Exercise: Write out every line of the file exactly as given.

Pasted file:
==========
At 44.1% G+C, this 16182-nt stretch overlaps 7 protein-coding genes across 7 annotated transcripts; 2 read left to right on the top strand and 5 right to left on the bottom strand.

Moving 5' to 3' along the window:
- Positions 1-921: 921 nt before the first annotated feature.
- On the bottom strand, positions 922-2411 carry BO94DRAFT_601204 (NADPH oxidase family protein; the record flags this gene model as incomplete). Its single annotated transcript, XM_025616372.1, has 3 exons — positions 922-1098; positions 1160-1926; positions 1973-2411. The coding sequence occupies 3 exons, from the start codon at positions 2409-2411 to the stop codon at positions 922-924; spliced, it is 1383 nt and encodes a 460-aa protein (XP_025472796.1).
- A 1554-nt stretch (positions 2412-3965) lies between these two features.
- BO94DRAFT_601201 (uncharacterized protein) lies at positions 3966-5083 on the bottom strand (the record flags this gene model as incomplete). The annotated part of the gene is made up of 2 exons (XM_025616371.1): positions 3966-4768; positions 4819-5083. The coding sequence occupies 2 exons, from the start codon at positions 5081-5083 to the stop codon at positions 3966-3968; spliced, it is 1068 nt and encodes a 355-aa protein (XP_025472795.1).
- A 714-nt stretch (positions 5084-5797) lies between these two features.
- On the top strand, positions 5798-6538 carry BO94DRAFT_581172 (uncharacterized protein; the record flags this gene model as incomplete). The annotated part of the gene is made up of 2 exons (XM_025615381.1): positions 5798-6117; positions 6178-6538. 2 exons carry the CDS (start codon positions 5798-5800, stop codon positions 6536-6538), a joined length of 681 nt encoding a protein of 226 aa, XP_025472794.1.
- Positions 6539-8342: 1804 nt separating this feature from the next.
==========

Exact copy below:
At 44.1% G+C, this 16182-nt stretch overlaps 7 protein-coding genes across 7 annotated transcripts; 2 read left to right on the top strand and 5 right to left on the bottom strand.

Moving 5' to 3' along the window:
- Positions 1-921: 921 nt before the first annotated feature.
- On the bottom strand, positions 922-2411 carry BO94DRAFT_601204 (NADPH oxidase family protein; the record flags this gene model as incomplete). Its single annotated transcript, XM_025616372.1, has 3 exons — positions 922-1098; positions 1160-1926; positions 1973-2411. The coding sequence occupies 3 exons, from the start codon at positions 2409-2411 to the stop codon at positions 922-924; spliced, it is 1383 nt and encodes a 460-aa protein (XP_025472796.1).
- A 1554-nt stretch (positions 2412-3965) lies between these two features.
- BO94DRAFT_601201 (uncharacterized protein) lies at positions 3966-5083 on the bottom strand (the record flags this gene model as incomplete). The annotated part of the gene is made up of 2 exons (XM_025616371.1): positions 3966-4768; positions 4819-5083. The coding sequence occupies 2 exons, from the start codon at positions 5081-5083 to the stop codon at positions 3966-3968; spliced, it is 1068 nt and encodes a 355-aa protein (XP_025472795.1).
- A 714-nt stretch (positions 5084-5797) lies between these two features.
- On the top strand, positions 5798-6538 carry BO94DRAFT_581172 (uncharacterized protein; the record flags this gene model as incomplete). The annotated part of the gene is made up of 2 exons (XM_025615381.1): positions 5798-6117; positions 6178-6538. 2 exons carry the CDS (start codon positions 5798-5800, stop codon positions 6536-6538), a joined length of 681 nt encoding a protein of 226 aa, XP_025472794.1.
- Positions 6539-8342: 1804 nt separating this feature from the next.